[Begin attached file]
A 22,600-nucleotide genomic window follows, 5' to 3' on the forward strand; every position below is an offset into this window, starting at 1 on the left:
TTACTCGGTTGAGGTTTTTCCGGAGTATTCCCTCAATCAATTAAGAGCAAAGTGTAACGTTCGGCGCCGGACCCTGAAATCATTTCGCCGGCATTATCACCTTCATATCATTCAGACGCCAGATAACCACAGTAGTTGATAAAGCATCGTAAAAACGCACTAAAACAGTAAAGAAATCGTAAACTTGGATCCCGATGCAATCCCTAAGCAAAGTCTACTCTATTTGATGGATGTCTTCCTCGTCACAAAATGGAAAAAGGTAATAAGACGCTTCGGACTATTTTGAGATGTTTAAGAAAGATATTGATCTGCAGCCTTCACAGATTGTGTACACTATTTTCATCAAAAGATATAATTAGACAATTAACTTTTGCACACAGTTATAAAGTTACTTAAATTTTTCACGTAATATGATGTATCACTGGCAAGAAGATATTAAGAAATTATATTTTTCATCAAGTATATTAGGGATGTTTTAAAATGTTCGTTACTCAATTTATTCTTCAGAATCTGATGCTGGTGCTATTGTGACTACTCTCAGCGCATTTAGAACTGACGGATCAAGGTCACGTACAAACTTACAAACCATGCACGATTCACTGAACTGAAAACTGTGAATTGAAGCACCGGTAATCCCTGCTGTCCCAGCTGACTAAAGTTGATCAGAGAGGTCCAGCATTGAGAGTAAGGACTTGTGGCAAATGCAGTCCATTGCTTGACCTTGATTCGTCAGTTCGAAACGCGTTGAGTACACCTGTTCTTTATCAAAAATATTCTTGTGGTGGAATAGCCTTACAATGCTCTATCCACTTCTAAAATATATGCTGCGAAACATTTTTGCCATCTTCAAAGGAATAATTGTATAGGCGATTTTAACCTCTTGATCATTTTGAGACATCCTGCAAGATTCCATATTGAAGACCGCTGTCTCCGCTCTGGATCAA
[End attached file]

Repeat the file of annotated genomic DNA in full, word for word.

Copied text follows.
A 22,600-nucleotide genomic window follows, 5' to 3' on the forward strand; every position below is an offset into this window, starting at 1 on the left:
TTACTCGGTTGAGGTTTTTCCGGAGTATTCCCTCAATCAATTAAGAGCAAAGTGTAACGTTCGGCGCCGGACCCTGAAATCATTTCGCCGGCATTATCACCTTCATATCATTCAGACGCCAGATAACCACAGTAGTTGATAAAGCATCGTAAAAACGCACTAAAACAGTAAAGAAATCGTAAACTTGGATCCCGATGCAATCCCTAAGCAAAGTCTACTCTATTTGATGGATGTCTTCCTCGTCACAAAATGGAAAAAGGTAATAAGACGCTTCGGACTATTTTGAGATGTTTAAGAAAGATATTGATCTGCAGCCTTCACAGATTGTGTACACTATTTTCATCAAAAGATATAATTAGACAATTAACTTTTGCACACAGTTATAAAGTTACTTAAATTTTTCACGTAATATGATGTATCACTGGCAAGAAGATATTAAGAAATTATATTTTTCATCAAGTATATTAGGGATGTTTTAAAATGTTCGTTACTCAATTTATTCTTCAGAATCTGATGCTGGTGCTATTGTGACTACTCTCAGCGCATTTAGAACTGACGGATCAAGGTCACGTACAAACTTACAAACCATGCACGATTCACTGAACTGAAAACTGTGAATTGAAGCACCGGTAATCCCTGCTGTCCCAGCTGACTAAAGTTGATCAGAGAGGTCCAGCATTGAGAGTAAGGACTTGTGGCAAATGCAGTCCATTGCTTGACCTTGATTCGTCAGTTCGAAACGCGTTGAGTACACCTGTTCTTTATCAAAAATATTCTTGTGGTGGAATAGCCTTACAATGCTCTATCCACTTCTAAAATATATGCTGCGAAACATTTTTGCCATCTTCAAAGGAATAATTGTATAGGCGATTTTAACCTCTTGATCATTTTGAGACATCCTGCAAGATTCCATATTGAAGACCGCTGTCTCCGCTCTGGATCAA